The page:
"It wasn't meant to look like this." Armagh Things to Do Tip by planxty
Armagh Things to Do: 21 reviews and 59 photos
As I have mentioned in other tips, Armagh is a very important ecclesiastical centre, and the Archbishops of Armagh in the Anglican (Church of Ireland) and Roman Catholic Churches are the Primates of all Ireland for their respective denominations. This religious importance derives, in large part, from the fact that Saint Patrick, the patron Saint of Ireland, established a Church here in the year 445. In recognition of this there are not one but two St. Patrick's Cathedrals in the City, and it is the Roman Catholic one this tip refers to (see seperate tip for the Anglican one).
Whilst this Cathedral is not on the site of the original Church of St. Patrick (that is where the Anglican Cathedral stands now), there is a legend associated with Patrick and the Sandy Hill (Tealach na Licci in the Gaelic) where this building now is. One day whilst out walking, a deer and fawn jumped out of a bush close to the Saint, whose companions were of a mind to catch and kill the young animal, presumably for the pot. The Saint forbade it and carried the fawn on his shoulders to the spot where the Roman Catholic Cathedral would eventually be built many centuries later.
The man generally credited with being the founder of this Cathedral is Archbishop William Crolly (1835-1849) who acquired the land from the Earl of Dartrey. Work commenced in 1840 to the design of Thomas J. Duff. Unfortunately, Archbishop Crolly was not to see his plan completed as he died in a cholera epidemic in 1849. His dying wish, duly granted, was that he be buried under the unfinished building.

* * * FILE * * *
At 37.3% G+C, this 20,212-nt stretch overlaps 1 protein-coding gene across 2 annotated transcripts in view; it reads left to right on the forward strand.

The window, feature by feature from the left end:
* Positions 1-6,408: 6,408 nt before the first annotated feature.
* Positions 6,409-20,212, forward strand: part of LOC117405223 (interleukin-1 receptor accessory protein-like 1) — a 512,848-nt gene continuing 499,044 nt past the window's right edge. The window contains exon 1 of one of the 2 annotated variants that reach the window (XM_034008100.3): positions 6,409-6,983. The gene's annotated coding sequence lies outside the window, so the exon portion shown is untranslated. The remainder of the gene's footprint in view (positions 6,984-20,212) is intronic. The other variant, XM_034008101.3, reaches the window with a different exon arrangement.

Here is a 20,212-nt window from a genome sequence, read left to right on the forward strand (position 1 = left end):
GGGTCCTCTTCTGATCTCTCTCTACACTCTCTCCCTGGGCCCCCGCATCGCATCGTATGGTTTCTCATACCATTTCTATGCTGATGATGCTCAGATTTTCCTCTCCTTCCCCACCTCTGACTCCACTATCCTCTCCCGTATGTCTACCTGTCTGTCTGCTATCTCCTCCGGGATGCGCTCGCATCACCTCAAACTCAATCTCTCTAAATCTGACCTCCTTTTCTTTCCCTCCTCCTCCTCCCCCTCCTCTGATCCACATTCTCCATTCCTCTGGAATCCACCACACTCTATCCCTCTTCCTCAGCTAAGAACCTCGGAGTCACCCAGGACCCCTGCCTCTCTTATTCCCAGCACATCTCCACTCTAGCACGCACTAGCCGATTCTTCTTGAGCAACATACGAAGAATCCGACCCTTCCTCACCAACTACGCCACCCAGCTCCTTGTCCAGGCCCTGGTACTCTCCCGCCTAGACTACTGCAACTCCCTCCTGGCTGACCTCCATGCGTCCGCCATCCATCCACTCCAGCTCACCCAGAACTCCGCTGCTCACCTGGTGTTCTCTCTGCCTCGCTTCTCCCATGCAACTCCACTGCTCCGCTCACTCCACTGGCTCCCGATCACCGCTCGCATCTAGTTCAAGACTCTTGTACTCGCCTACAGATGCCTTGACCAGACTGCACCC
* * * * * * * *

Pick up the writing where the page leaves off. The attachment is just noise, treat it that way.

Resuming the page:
The task of overseeing the work passed eventually to Primate Joseph Dixon (1852-1866) but when work resumed after a break during the Famine years, the original architect had died and was replaced by one J.J. McCarthy. He had much different ideas and drew up plans for a completely different structure to the one begun by Duff. It is this building we see today and gives rise to the title of this tip. If you want to see what the original design was like, go to the County Museum (see seperate tip) where there is a drawing of it.
Primate Dixon desperately needed funds for the construction and so he instituted a Grand Bazaar in 1865. Prizes were provided for this by, amongst others, Pope Pius IX, the Emperor of Austria and King Napoleon II of France. It must indeed have been some Bazaar.
Archbishop Daniel McGettigan (1870-87) then took up the reins and was the incumbent when the Cathedral was finally dedicated in 1873 before an estimated 20,000 people. Further additions (notably the Archbishops House) were made right up into the 20th century until we see the building as it is today.
I am no expert on architecture or religious buildings but the interior of this Cathedral struck me as being in marked contrast to the Anglican building. Apart from the stations of the Cross ther is nothing adorning the walls, whereas the Church of Ireland has memorials and all sorts of things within. I am not sure if this has religious significance or if the two places are just a product of their respective times, the Anglican Cathedral being considerably older. Despite being much less adorned internally, the Cathedral is still a very impressive structure as I hope the photgraphs show.
The large crucifix is the work of Imogen Stuart.
The telephone numbers given below are general enquiry numbers. Groups wishing to book a tour should contact Maura Smyth, the tour guide, on +00 44 (0)7907 246674.
Address: Cathedral Road, Armgh, BT61 7QY
Directions: You really cannot miss it, it dominates the skyline of the town. Just look for the twin spires.
othercontact: +00 44 (0)28 3752 6182 (fax)
Phone: +00 44 (0)28 3752 2045
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